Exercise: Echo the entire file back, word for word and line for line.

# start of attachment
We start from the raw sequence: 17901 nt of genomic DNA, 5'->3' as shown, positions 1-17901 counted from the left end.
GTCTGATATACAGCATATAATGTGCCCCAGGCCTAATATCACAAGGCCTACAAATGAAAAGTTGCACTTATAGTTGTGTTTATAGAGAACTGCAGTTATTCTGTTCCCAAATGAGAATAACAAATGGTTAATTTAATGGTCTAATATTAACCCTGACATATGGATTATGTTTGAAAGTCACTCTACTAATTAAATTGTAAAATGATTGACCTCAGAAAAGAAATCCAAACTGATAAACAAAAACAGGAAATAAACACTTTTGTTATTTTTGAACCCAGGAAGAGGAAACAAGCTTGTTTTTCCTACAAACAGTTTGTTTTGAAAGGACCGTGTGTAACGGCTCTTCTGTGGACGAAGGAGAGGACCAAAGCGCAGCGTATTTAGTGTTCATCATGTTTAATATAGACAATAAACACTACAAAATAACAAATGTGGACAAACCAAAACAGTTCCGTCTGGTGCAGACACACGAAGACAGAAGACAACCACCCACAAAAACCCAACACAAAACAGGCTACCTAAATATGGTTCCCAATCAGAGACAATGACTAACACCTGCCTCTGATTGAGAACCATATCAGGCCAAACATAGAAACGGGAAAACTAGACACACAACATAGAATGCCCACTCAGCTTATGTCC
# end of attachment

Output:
We start from the raw sequence: 17901 nt of genomic DNA, 5'->3' as shown, positions 1-17901 counted from the left end.
GTCTGATATACAGCATATAATGTGCCCCAGGCCTAATATCACAAGGCCTACAAATGAAAAGTTGCACTTATAGTTGTGTTTATAGAGAACTGCAGTTATTCTGTTCCCAAATGAGAATAACAAATGGTTAATTTAATGGTCTAATATTAACCCTGACATATGGATTATGTTTGAAAGTCACTCTACTAATTAAATTGTAAAATGATTGACCTCAGAAAAGAAATCCAAACTGATAAACAAAAACAGGAAATAAACACTTTTGTTATTTTTGAACCCAGGAAGAGGAAACAAGCTTGTTTTTCCTACAAACAGTTTGTTTTGAAAGGACCGTGTGTAACGGCTCTTCTGTGGACGAAGGAGAGGACCAAAGCGCAGCGTATTTAGTGTTCATCATGTTTAATATAGACAATAAACACTACAAAATAACAAATGTGGACAAACCAAAACAGTTCCGTCTGGTGCAGACACACGAAGACAGAAGACAACCACCCACAAAAACCCAACACAAAACAGGCTACCTAAATATGGTTCCCAATCAGAGACAATGACTAACACCTGCCTCTGATTGAGAACCATATCAGGCCAAACATAGAAACGGGAAAACTAGACACACAACATAGAATGCCCACTCAGCTTATGTCC